Leading article

Presidential debate a depressing and chaotic joust

US President Donald Trump, left, and former vice president Joe Biden during this week's first presidential campaign debate. Picture by Patrick Semansky/AP
Editorial

Presidential debates are landmark political events in the United States, a set-piece opportunity for the two people vying for the top office in the land to go head to head in a bid to sway voters.

Generally they are fairly regimented affairs, questions and answer sessions that can be a bit sedate, heavy on policy but occasionally sparking into life with robust exchanges or memorable putdowns.

In fact, nothing at all like the unedifying spectacle that American voters were treated to on Tuesday night. It was a debate that was remarkable for its sheer awfulness, a bruising free for all that descended to the level of the playground.

Donald Trump was himself, only amplifed. His bullying, aggressive, at times vicious, performance was designed to flatten his opponent and appeal to his base.

All his worse traits were on full display, perhaps most shockingly in his failure to not only condemn white supremacists but to issue a reckless call to action, telling one extreme group to 'stand back and stand by'.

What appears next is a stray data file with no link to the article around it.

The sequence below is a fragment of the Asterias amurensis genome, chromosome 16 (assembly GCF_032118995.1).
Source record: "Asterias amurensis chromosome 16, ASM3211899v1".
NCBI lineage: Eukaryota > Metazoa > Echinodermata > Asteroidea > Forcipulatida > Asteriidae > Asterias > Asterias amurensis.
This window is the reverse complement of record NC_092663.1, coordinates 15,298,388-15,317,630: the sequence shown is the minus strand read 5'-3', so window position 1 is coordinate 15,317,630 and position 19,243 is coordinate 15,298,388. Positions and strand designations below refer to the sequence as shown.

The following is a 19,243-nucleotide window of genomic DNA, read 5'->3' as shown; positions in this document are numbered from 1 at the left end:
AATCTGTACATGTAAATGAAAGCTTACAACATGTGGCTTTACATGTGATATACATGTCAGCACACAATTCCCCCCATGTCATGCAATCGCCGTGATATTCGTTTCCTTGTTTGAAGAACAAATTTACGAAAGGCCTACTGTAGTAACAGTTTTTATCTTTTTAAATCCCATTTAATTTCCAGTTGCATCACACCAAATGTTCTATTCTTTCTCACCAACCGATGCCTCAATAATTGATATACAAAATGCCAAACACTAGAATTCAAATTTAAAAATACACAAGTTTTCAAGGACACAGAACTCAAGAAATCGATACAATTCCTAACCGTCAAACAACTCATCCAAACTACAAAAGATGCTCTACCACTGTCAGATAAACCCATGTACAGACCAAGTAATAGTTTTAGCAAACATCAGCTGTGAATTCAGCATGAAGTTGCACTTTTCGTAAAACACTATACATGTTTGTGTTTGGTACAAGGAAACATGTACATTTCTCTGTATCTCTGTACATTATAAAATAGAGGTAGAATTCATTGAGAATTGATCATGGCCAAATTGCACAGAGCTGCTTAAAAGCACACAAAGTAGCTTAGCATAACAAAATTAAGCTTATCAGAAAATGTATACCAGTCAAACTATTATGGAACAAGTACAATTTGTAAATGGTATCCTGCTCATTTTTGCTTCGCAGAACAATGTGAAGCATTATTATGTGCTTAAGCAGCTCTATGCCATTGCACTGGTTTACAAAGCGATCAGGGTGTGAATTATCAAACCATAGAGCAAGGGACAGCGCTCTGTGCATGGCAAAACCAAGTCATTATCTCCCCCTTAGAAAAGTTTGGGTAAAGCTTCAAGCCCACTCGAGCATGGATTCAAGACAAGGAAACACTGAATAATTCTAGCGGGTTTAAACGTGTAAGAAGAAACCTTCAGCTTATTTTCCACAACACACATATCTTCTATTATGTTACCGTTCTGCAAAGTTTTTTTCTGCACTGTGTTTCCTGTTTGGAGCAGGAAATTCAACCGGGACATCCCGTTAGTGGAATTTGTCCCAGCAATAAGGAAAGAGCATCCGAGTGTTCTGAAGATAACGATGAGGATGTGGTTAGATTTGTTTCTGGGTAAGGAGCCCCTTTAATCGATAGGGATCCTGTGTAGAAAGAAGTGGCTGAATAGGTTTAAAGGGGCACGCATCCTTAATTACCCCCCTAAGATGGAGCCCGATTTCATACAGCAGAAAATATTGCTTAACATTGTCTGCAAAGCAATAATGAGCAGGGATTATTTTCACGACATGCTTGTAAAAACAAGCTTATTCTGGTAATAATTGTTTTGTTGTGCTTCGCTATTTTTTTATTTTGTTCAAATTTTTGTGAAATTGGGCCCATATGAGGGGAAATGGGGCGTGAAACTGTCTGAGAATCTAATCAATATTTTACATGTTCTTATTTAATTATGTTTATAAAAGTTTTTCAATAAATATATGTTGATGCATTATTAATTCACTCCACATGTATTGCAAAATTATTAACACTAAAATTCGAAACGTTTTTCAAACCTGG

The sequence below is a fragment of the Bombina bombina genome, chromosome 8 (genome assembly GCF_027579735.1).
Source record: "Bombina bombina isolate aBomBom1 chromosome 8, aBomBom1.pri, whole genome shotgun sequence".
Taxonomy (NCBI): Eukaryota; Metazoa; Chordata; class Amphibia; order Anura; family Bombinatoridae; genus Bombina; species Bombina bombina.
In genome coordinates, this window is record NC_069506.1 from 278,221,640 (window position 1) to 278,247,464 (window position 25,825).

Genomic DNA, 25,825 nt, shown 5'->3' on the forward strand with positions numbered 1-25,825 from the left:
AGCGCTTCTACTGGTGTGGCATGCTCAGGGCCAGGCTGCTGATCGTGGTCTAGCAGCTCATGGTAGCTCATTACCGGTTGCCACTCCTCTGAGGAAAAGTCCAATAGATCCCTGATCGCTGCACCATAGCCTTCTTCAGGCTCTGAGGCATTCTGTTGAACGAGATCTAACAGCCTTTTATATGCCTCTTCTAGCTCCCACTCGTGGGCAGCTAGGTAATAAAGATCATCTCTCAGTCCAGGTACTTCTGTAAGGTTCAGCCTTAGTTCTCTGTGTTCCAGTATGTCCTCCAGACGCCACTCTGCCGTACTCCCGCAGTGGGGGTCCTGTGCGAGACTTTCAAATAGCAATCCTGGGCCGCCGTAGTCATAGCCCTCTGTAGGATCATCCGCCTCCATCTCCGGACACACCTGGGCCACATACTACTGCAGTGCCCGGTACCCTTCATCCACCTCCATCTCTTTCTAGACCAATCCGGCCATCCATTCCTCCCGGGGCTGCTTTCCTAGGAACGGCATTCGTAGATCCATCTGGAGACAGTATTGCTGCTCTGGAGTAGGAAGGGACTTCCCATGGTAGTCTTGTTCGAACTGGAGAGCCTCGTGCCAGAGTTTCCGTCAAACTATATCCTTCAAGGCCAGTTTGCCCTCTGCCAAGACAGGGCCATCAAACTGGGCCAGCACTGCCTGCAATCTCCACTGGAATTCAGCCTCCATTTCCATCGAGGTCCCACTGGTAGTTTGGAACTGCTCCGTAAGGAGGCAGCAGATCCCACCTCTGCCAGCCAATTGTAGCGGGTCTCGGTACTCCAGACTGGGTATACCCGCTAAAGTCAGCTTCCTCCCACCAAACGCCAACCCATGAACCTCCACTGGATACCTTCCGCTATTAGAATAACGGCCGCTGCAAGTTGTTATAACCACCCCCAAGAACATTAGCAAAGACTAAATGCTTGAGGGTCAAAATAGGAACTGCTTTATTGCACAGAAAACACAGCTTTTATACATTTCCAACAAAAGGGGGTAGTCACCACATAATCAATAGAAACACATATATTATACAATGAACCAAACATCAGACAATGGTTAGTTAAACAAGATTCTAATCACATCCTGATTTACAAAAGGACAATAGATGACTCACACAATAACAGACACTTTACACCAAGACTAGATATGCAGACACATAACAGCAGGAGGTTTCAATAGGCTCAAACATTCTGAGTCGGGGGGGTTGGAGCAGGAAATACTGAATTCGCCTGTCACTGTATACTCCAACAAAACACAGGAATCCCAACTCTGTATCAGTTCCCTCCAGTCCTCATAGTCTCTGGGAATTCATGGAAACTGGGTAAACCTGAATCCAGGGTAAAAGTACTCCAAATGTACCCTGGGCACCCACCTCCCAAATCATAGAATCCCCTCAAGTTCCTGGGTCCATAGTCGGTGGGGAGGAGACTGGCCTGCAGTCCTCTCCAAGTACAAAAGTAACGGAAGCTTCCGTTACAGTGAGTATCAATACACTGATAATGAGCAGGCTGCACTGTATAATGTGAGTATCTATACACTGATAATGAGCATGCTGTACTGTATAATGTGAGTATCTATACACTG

Viewers used to the more restrained political debates on this side of the Atlantic will have been struck by the barrage of low blows aimed during this encounter, particularly the personal attacks on Joe Biden and his family.

The problem with Mr Trump is that he refuses to follow the rules and all debates are on his terms, as Hillary Clinton found to her cost in 2016.

Mr Biden's job was to look presidential and offer a stark contrast to his belligerent, erratic and chaotic opponent and overall stuck to his plan of talking directly to voters and targeting Mr Trump's record, especially in relation to the coronavirus pandemic, which has claimed 205,000 US lives, an appalling toll in a country with vast wealth, expertise and resources.

He also got dragged down, telling the president at one stage to 'shut up', but is generally considered to have come out the winner of this depressing joust.

At this stage of the campaign most Americans will have a clear idea of what is on offer from the two men competing for their votes.

There are scheduled to be be two further debates but it has to be asked if Mr Biden has anything to gain from taking part in another event if it resembles this slanging match.

 

 

 

 

Enjoy reading the Irish News?

Subscribe now to get full access

Leading article